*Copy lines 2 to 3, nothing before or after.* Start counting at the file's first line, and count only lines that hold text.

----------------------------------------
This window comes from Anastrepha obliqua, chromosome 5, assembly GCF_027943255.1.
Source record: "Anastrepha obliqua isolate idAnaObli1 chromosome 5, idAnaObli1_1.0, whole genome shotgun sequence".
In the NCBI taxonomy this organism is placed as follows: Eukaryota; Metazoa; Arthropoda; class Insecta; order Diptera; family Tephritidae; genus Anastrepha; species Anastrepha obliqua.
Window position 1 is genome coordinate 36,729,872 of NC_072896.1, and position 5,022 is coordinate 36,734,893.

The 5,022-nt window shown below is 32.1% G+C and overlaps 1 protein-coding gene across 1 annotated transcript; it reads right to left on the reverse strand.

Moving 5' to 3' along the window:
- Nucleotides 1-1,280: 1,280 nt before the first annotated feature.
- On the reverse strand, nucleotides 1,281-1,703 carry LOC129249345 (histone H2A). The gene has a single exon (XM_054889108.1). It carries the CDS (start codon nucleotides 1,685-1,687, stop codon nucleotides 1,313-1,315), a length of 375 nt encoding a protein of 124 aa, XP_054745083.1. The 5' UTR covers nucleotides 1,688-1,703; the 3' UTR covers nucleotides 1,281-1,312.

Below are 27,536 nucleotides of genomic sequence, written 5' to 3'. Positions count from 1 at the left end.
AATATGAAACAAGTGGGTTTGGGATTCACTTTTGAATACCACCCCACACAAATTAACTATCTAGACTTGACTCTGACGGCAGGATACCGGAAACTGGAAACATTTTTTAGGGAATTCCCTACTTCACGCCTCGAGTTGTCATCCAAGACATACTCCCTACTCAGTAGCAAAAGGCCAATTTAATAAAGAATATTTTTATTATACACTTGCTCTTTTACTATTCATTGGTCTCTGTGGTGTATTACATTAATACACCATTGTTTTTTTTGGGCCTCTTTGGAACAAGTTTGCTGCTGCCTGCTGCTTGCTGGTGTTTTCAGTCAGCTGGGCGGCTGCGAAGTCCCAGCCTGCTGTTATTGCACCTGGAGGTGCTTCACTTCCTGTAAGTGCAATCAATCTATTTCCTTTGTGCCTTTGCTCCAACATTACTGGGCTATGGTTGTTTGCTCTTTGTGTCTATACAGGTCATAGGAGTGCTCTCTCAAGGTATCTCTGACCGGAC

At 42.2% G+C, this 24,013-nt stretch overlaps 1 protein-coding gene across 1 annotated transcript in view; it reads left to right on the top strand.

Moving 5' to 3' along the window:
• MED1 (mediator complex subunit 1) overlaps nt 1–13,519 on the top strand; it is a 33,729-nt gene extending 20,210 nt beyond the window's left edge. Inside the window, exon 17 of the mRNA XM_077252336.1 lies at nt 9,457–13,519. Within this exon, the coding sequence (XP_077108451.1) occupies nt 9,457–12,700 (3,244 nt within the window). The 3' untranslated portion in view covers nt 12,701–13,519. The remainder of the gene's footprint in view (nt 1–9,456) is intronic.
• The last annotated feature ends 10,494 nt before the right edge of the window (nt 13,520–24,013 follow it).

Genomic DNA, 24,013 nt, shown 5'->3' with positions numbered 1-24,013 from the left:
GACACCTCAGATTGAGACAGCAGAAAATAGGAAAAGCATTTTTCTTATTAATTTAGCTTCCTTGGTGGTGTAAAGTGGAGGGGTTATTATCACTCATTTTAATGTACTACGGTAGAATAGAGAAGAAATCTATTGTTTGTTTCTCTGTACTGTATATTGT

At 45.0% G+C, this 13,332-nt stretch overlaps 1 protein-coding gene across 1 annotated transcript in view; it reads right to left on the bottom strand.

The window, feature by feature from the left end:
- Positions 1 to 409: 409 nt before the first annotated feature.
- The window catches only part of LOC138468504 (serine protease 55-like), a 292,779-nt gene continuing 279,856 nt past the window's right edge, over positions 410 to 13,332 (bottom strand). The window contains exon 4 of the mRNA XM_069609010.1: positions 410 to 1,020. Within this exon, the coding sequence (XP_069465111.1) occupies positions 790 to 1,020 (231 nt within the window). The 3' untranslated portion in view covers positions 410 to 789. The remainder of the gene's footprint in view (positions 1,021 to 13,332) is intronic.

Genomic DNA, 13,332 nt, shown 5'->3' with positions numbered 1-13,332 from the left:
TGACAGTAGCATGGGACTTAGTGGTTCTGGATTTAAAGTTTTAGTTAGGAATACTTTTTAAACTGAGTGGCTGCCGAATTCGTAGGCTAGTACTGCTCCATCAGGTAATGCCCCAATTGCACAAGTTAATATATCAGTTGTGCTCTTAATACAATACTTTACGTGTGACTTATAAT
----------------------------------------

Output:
Source record: "Anastrepha obliqua isolate idAnaObli1 chromosome 5, idAnaObli1_1.0, whole genome shotgun sequence".
In the NCBI taxonomy this organism is placed as follows: Eukaryota; Metazoa; Arthropoda; class Insecta; order Diptera; family Tephritidae; genus Anastrepha; species Anastrepha obliqua.